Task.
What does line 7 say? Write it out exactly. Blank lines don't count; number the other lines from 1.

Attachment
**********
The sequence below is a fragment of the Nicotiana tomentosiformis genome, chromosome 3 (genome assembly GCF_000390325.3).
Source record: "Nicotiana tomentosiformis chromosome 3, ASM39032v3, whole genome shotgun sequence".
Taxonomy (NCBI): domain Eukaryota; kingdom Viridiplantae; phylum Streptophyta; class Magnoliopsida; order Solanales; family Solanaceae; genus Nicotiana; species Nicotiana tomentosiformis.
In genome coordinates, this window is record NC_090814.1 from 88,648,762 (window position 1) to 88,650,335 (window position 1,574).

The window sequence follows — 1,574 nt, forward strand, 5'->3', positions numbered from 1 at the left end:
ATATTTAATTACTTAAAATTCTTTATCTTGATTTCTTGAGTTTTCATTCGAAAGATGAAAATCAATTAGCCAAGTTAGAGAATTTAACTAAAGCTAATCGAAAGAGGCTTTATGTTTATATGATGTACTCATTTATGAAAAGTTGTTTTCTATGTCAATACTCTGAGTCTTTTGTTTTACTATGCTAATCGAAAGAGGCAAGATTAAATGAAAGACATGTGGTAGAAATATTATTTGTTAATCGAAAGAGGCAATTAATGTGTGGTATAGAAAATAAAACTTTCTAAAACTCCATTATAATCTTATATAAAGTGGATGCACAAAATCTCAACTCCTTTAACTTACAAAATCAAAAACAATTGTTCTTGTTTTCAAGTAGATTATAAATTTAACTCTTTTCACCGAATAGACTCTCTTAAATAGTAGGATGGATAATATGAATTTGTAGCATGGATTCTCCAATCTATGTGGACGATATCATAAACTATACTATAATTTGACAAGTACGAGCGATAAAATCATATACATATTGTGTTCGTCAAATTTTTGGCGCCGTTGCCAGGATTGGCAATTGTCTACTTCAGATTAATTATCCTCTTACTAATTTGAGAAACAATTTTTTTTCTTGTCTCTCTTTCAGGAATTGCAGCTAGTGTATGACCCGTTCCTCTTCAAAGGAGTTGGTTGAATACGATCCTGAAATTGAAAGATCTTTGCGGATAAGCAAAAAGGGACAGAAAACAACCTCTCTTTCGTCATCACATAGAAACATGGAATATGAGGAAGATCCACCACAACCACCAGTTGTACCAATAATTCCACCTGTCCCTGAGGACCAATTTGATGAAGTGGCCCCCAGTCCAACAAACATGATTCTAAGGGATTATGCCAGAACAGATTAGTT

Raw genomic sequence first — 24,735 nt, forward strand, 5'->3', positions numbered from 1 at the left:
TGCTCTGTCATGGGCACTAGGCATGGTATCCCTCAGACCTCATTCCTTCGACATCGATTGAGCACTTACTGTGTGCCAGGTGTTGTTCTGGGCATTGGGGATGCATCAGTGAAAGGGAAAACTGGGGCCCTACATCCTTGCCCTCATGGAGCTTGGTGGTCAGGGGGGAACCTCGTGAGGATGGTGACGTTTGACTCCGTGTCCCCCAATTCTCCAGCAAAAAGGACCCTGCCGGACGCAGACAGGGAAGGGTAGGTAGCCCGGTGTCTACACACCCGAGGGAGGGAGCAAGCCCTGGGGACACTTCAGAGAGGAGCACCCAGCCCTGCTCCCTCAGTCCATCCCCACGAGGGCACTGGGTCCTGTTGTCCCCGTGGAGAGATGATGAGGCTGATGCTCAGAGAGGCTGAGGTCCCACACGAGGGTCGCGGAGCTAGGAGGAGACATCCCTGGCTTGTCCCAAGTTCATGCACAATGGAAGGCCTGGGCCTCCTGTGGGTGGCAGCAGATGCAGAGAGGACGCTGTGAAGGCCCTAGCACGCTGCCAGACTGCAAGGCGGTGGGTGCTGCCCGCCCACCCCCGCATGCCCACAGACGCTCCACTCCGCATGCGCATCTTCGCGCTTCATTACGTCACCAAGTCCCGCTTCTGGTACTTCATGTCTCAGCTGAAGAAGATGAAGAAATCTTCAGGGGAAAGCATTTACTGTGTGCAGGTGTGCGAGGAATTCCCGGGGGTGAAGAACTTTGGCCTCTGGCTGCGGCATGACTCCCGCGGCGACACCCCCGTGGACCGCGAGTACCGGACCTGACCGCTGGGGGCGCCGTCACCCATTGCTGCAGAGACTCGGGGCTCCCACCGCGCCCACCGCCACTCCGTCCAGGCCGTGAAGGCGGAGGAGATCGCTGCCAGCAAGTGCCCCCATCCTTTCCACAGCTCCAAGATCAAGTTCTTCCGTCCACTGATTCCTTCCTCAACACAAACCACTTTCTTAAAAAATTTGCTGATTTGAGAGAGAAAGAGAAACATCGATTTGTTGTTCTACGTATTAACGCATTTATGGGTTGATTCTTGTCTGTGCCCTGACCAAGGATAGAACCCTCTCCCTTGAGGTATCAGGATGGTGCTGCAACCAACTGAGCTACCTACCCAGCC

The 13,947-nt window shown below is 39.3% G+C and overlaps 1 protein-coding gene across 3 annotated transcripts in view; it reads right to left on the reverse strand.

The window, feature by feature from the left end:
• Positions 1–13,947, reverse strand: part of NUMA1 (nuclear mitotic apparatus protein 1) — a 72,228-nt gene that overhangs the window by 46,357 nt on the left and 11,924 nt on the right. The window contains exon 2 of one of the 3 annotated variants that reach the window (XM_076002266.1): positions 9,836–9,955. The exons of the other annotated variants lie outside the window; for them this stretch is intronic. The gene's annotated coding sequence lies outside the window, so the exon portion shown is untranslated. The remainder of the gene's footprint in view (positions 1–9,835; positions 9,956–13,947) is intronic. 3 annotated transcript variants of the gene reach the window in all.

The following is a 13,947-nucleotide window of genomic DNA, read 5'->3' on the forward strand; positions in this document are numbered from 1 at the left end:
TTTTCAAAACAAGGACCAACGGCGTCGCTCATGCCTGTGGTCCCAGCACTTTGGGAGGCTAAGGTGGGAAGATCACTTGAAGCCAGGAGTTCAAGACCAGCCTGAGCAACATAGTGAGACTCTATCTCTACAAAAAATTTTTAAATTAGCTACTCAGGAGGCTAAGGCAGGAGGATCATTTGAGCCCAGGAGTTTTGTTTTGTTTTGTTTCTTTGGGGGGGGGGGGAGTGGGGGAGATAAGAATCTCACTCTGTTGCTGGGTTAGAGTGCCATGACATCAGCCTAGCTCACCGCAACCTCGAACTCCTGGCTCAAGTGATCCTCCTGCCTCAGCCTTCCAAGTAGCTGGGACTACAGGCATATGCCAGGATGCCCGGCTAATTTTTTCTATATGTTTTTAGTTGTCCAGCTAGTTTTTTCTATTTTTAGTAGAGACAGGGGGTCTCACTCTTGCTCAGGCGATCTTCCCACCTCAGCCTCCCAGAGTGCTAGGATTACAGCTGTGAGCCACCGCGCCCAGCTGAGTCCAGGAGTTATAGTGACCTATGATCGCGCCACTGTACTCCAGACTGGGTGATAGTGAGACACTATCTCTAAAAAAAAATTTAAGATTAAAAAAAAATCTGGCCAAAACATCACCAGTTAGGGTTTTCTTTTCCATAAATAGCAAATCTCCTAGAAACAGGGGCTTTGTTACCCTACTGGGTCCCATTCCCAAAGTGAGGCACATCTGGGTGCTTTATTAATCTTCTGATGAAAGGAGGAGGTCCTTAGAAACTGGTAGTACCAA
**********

Raw genomic sequence first — 24,735 nt, forward strand, 5'->3', positions numbered from 1 at the left: